Given a 'message' $M$, a proof of the 'correctness' of RSA encryption means to show that $(M^e)^d \equiv M \pmod{n}$, where $n=pq$ is a product of primes, and $ed \equiv 1 \pmod{\phi(n)}$, where $\phi$ is Euler's totient function, so that $\phi(n)=(p-1)(q-1)$.

Most sources attribute the correctness of RSA encryption to Euler's theorem (a generalisation of Fermat's little theorem), however the end of the intro of the Wikipedia page claims this is erroneous, since it doesn't apply in the case when $\gcd(M,n) \neq 1$, and that actually it is sufficient and necessary to use the "uniqueness provision of the Chinese Remainder Theorem". However, in every proof I can find on the web and on this site, Fermat's little theorem is used as well as CRT.

So, my question is, is it necessary to use FLT? And is it necessary to use CRT?

If so, is there a proof of this, i.e. that FLT / CRT $\Leftarrow (M^e)^d \equiv M \pmod{n}$ ?

  • $\begingroup$ Related Does RSA work for any message M?. No need to CRT, right? $\endgroup$
    – kelalaka
    Jun 23, 2020 at 18:28
  • 1
    $\begingroup$ As any theorem, Fermat's Little Theorem can be proved. Thus from any proof making use of Fermat's Little Theorem, we can make a proof that does not; it's only a matter of reformulation. Similarly, the second of the two wikipedia proofs acknowledges that it is really using a proof of Euler's theorem in order to not use Euler's theorem. $\endgroup$
    – fgrieu
    Jun 23, 2020 at 19:09
  • $\begingroup$ @fgrieu Good point, I guess its naïve to talk about logical sufficiency and necessity for true statements. And I suppose this means the paragraph on Wikipedia is wrong to say "it is necessary to use CRT"? In a more informal way, are there proofs out there of the RSA thing that isn't clearly by Fermat's little theorem, or an obvious derivative of it? $\endgroup$ Jun 23, 2020 at 20:07

1 Answer 1


The proposition following «show that» in the question's first paragraph requires $p\ne q$ to become true. Problems are that when $p=q$, the expression $\phi(n)=(p-1)(q-1)$ no longer holds, and even fixing it to $\phi(n)=(p-1)\,p$ does not make the proposition true for quite all $M$ and $e$, when $p\ne2$. For example the proposition fails for $p=q=M=3$, $n=9$, $e=d=5$, for both the correct $\phi(n)=6$ and the incorrect $\phi(n)=4$.

This proof of that propostion does without the full Chinese Remainder Theorem. Rather, following a suggestion in comment, it uses the more basic fact that if $p$ and $q$ both divide $Z$ and are coprime (including: are distinct primes), then $p\,q$ divides $Z$.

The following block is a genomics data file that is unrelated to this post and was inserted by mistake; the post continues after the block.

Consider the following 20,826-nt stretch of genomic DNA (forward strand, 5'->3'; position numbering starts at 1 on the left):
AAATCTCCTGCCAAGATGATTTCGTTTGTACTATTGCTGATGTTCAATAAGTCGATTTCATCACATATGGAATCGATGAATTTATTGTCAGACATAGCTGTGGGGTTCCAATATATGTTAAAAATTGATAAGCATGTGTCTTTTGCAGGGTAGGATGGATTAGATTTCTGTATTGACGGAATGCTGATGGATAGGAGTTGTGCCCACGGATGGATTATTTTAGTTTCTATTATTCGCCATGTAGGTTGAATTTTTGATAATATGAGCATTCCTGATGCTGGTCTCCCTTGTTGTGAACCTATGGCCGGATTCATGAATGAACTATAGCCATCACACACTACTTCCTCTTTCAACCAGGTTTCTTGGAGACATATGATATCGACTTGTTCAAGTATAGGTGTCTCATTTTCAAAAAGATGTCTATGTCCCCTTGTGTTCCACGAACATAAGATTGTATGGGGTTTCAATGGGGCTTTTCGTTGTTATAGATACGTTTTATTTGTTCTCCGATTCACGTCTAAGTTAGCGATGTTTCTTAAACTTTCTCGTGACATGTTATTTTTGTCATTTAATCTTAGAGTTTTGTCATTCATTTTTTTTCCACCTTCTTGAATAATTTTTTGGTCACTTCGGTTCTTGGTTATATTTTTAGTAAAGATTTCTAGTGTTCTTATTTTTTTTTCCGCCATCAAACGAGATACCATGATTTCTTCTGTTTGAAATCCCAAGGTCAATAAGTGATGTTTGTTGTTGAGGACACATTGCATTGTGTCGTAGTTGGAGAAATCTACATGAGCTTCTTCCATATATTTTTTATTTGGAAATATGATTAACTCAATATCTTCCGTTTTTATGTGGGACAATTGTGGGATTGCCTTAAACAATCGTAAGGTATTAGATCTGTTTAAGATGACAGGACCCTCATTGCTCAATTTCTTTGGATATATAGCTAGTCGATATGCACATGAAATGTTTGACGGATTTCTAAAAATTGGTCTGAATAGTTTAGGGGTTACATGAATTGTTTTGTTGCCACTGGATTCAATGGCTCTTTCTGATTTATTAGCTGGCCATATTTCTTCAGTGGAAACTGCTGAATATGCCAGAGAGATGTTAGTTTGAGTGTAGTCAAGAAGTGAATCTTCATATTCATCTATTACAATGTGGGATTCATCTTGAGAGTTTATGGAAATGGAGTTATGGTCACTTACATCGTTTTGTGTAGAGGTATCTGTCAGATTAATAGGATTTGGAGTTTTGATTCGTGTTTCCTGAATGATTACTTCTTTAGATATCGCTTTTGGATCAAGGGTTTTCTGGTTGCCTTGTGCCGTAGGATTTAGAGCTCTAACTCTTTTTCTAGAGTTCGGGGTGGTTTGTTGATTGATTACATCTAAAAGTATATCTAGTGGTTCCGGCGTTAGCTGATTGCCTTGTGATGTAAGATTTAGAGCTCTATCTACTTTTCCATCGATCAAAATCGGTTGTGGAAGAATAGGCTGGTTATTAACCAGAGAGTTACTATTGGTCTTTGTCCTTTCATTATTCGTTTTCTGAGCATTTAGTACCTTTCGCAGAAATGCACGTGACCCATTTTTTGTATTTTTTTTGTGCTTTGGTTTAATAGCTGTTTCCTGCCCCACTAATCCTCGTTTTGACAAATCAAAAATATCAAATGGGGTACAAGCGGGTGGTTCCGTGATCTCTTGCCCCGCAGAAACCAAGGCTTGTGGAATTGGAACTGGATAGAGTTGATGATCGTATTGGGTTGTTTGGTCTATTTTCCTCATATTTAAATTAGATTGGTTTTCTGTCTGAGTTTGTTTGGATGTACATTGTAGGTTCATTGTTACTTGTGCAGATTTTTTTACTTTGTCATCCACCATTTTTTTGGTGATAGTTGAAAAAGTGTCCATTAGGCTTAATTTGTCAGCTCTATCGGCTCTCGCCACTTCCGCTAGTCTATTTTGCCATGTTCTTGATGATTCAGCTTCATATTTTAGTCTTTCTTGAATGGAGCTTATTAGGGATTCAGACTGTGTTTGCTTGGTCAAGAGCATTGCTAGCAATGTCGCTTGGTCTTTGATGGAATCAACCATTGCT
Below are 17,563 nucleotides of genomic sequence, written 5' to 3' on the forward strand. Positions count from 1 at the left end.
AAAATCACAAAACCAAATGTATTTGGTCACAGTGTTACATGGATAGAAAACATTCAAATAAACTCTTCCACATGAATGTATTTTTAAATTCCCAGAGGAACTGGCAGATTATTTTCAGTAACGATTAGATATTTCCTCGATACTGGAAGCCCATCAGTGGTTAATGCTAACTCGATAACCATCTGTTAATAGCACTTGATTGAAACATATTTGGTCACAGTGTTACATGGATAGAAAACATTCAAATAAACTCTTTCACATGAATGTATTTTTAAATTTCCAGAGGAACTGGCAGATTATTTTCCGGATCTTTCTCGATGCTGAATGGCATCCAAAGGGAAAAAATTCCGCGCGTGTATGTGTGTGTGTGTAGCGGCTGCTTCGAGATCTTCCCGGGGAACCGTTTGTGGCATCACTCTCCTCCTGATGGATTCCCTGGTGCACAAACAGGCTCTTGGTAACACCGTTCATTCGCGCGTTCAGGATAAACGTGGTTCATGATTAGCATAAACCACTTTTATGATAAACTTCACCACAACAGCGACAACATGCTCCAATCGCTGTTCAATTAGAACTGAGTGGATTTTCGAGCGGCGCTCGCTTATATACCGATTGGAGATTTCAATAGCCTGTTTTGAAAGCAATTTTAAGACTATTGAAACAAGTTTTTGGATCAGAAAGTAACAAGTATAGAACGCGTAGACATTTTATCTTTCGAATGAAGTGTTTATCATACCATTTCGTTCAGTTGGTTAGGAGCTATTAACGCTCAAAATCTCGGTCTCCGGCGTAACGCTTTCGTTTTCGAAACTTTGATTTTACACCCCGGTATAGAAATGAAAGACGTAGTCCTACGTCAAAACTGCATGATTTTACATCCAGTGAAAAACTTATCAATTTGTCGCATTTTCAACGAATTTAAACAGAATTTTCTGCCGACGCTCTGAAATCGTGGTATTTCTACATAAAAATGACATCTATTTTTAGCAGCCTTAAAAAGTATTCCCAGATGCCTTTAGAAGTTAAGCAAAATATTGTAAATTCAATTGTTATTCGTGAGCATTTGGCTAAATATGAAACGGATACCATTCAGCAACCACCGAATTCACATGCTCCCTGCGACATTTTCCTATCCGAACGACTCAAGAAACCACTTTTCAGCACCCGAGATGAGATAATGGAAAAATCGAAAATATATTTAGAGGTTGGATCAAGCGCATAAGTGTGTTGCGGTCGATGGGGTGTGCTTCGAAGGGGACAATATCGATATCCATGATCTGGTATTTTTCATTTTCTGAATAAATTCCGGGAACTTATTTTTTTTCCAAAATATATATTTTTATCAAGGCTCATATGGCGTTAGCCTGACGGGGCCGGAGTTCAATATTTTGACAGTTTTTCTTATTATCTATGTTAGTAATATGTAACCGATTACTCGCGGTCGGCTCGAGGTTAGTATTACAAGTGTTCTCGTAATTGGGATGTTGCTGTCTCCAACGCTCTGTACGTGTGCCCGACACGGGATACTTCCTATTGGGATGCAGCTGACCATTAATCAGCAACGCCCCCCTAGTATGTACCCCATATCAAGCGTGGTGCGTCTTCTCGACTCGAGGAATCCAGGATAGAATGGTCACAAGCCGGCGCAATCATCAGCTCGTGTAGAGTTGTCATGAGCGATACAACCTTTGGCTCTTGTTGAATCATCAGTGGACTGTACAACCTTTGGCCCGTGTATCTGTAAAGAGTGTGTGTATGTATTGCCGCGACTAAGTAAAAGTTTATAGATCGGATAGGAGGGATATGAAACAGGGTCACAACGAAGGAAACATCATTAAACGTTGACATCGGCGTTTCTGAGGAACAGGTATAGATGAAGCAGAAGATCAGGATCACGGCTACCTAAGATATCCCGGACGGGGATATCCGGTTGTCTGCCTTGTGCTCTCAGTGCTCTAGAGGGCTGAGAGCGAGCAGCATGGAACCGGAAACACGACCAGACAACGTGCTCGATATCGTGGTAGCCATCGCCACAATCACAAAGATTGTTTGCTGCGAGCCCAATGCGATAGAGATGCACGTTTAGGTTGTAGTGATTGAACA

In a nutshell, this is applied to the quantity $Z\underset{\text{def}}=(M^e)^d-M$, leading to the desired conclusion. To show that $p$ divide that $Z$, we distinguish the easy case $M\equiv0\pmod p$, from the other where that follows from $e\,d \equiv 1 \pmod{\phi(n)}$ rewritten as $\exists k,\ e\,d=k\,(p-1)(q-1)+1$, and Fermat's Little Theorem. We could further integrate one of the proofs of the FLT in the demonstration.

In conclusion, we can rigorously prove that RSA works without explicitly using either the FLT or CRT, by using or proving slightly less general statements along the way. I see no reason to thus circumvent the use of FLT, because it is so useful. For CRT, that makes sense.

From a pedagogical perspective, if the audience can't stand the FLT, it's not ready for a proof anyway, and we can as well proceed by affirmation and example. At least, let's try to affirm only true propositions.

A former version of the question used slightly incorrect notation. It is best as it stands now, with $(M^e)^d \equiv M \pmod{n}$ and $e\,d \equiv 1 \pmod{\phi(n)}$. The opening parenthesis immediately on the left of $\bmod$ is to denote modular equivalence, rather than an operator with restriction of the output range to non-negative integers less than the modulus. That notation is obtained with \pmod in $\LaTeX$. Alternatively, we could write $(M^e)^d\bmod{n}=M$ if we add $0\le M<n$. And we could write $d = e^{-1}\bmod{\phi(n)}$.

  • 1
    $\begingroup$ Thanks for the answer, and help with the notation! $\endgroup$ Jun 25, 2020 at 9:19

Your Answer

By clicking “Post Your Answer”, you agree to our terms of service and acknowledge you have read our privacy policy.

Not the answer you're looking for? Browse other questions tagged or ask your own question.